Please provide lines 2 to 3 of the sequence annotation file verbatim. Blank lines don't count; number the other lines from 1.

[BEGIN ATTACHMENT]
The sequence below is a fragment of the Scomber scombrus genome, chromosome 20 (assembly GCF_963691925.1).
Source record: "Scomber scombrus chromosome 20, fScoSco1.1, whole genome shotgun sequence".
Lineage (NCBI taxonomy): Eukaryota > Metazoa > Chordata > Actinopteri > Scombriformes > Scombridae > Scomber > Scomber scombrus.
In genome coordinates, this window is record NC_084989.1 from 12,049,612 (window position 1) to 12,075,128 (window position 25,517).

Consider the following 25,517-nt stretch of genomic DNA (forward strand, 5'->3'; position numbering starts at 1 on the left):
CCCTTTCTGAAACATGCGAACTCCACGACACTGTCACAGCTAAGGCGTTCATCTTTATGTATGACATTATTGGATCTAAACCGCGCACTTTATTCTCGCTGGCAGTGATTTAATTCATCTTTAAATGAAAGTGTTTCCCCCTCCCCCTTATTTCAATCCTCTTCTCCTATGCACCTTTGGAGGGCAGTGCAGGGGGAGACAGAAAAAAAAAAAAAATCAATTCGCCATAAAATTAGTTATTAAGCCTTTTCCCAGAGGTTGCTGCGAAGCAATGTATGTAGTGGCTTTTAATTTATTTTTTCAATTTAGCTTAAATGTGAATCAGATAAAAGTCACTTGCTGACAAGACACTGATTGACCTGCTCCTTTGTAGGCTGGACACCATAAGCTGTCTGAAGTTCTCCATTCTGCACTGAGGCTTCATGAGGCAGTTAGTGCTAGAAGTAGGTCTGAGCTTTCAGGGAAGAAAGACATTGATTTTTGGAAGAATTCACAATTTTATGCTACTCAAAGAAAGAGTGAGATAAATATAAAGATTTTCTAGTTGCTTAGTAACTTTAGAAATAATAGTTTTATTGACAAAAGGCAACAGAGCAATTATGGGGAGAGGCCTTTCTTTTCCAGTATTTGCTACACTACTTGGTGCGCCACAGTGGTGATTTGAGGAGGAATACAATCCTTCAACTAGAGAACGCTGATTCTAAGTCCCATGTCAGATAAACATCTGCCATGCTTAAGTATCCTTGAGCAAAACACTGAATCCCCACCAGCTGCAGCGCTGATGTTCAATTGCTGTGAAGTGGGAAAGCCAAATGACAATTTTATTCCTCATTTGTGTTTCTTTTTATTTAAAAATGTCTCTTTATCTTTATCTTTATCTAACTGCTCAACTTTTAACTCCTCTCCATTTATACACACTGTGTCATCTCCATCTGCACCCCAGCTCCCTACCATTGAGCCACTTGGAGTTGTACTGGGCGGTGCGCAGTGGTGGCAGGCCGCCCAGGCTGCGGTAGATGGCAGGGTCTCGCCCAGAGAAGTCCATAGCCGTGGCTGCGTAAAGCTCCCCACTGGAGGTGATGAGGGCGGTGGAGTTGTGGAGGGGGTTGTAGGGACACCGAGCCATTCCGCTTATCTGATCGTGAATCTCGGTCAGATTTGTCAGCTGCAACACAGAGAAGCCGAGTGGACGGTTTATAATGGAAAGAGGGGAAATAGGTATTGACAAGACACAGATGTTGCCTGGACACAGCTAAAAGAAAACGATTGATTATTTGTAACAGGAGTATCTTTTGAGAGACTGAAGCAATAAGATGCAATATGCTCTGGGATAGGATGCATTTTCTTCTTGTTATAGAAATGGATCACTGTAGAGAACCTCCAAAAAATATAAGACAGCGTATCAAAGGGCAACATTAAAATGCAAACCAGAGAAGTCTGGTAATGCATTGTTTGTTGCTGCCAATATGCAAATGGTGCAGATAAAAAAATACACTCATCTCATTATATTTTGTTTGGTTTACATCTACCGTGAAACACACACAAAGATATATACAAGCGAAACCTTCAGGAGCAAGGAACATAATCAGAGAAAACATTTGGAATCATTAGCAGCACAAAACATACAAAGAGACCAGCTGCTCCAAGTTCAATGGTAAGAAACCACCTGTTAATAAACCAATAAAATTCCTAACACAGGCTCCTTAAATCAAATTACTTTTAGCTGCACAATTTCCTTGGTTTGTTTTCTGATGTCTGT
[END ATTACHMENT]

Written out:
Source record: "Scomber scombrus chromosome 20, fScoSco1.1, whole genome shotgun sequence".
Lineage (NCBI taxonomy): Eukaryota > Metazoa > Chordata > Actinopteri > Scombriformes > Scombridae > Scomber > Scomber scombrus.